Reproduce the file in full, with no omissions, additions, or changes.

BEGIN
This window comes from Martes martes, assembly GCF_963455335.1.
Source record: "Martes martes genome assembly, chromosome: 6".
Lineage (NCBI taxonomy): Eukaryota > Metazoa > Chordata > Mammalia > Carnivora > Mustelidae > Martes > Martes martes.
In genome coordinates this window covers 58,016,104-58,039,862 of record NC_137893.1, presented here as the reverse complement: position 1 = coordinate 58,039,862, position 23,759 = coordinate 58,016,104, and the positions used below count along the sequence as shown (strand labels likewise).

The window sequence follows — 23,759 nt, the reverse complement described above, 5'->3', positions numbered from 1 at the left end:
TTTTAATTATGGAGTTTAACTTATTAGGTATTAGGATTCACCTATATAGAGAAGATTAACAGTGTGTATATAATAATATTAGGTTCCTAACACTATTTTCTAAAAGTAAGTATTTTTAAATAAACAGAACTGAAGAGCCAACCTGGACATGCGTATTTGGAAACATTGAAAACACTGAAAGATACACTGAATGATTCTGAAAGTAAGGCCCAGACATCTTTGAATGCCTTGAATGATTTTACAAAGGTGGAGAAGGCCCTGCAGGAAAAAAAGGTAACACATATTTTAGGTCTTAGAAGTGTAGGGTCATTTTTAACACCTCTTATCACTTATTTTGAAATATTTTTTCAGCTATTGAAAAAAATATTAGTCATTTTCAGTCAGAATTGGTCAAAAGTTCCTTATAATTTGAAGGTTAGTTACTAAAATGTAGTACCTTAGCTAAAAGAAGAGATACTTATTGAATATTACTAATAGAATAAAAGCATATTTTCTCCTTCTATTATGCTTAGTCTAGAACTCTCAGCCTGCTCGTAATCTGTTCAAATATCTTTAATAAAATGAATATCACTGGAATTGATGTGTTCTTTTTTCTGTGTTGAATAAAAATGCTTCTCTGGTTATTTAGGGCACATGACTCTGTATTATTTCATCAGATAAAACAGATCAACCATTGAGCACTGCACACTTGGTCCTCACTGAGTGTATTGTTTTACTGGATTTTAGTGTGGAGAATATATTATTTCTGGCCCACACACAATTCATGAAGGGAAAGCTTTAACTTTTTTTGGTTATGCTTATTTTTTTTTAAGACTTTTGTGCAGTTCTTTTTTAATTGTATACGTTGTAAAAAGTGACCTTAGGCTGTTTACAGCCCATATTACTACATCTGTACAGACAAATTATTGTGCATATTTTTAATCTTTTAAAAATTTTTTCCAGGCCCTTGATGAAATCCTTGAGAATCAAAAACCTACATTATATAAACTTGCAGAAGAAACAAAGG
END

This window comes from Martes martes, assembly GCF_963455335.1.
Source record: "Martes martes genome assembly, chromosome: 6".
Lineage (NCBI taxonomy): Eukaryota > Metazoa > Chordata > Mammalia > Carnivora > Mustelidae > Martes > Martes martes.
In genome coordinates this window covers 58,016,104-58,039,862 of record NC_137893.1, presented here as the reverse complement: position 1 = coordinate 58,039,862, position 23,759 = coordinate 58,016,104, and the positions used below count along the sequence as shown (strand labels likewise).

The window sequence follows — 23,759 nt, the reverse complement described above, 5'->3', positions numbered from 1 at the left end:
TTTTAATTATGGAGTTTAACTTATTAGGTATTAGGATTCACCTATATAGAGAAGATTAACAGTGTGTATATAATAATATTAGGTTCCTAACACTATTTTCTAAAAGTAAGTATTTTTAAATAAACAGAACTGAAGAGCCAACCTGGACATGCGTATTTGGAAACATTGAAAACACTGAAAGATACACTGAATGATTCTGAAAGTAAGGCCCAGACATCTTTGAATGCCTTGAATGATTTTACAAAGGTGGAGAAGGCCCTGCAGGAAAAAAAGGTAACACATATTTTAGGTCTTAGAAGTGTAGGGTCATTTTTAACACCTCTTATCACTTATTTTGAAATATTTTTTCAGCTATTGAAAAAAATATTAGTCATTTTCAGTCAGAATTGGTCAAAAGTTCCTTATAATTTGAAGGTTAGTTACTAAAATGTAGTACCTTAGCTAAAAGAAGAGATACTTATTGAATATTACTAATAGAATAAAAGCATATTTTCTCCTTCTATTATGCTTAGTCTAGAACTCTCAGCCTGCTCGTAATCTGTTCAAATATCTTTAATAAAATGAATATCACTGGAATTGATGTGTTCTTTTTTCTGTGTTGAATAAAAATGCTTCTCTGGTTATTTAGGGCACATGACTCTGTATTATTTCATCAGATAAAACAGATCAACCATTGAGCACTGCACACTTGGTCCTCACTGAGTGTATTGTTTTACTGGATTTTAGTGTGGAGAATATATTATTTCTGGCCCACACACAATTCATGAAGGGAAAGCTTTAACTTTTTTTGGTTATGCTTATTTTTTTTTAAGACTTTTGTGCAGTTCTTTTTTAATTGTATACGTTGTAAAAAGTGACCTTAGGCTGTTTACAGCCCATATTACTACATCTGTACAGACAAATTATTGTGCATATTTTTAATCTTTTAAAAATTTTTTCCAGGCCCTTGATGAAATCCTTGAGAATCAAAAACCTACATTATATAAACTTGCAGAAGAAACAAAGG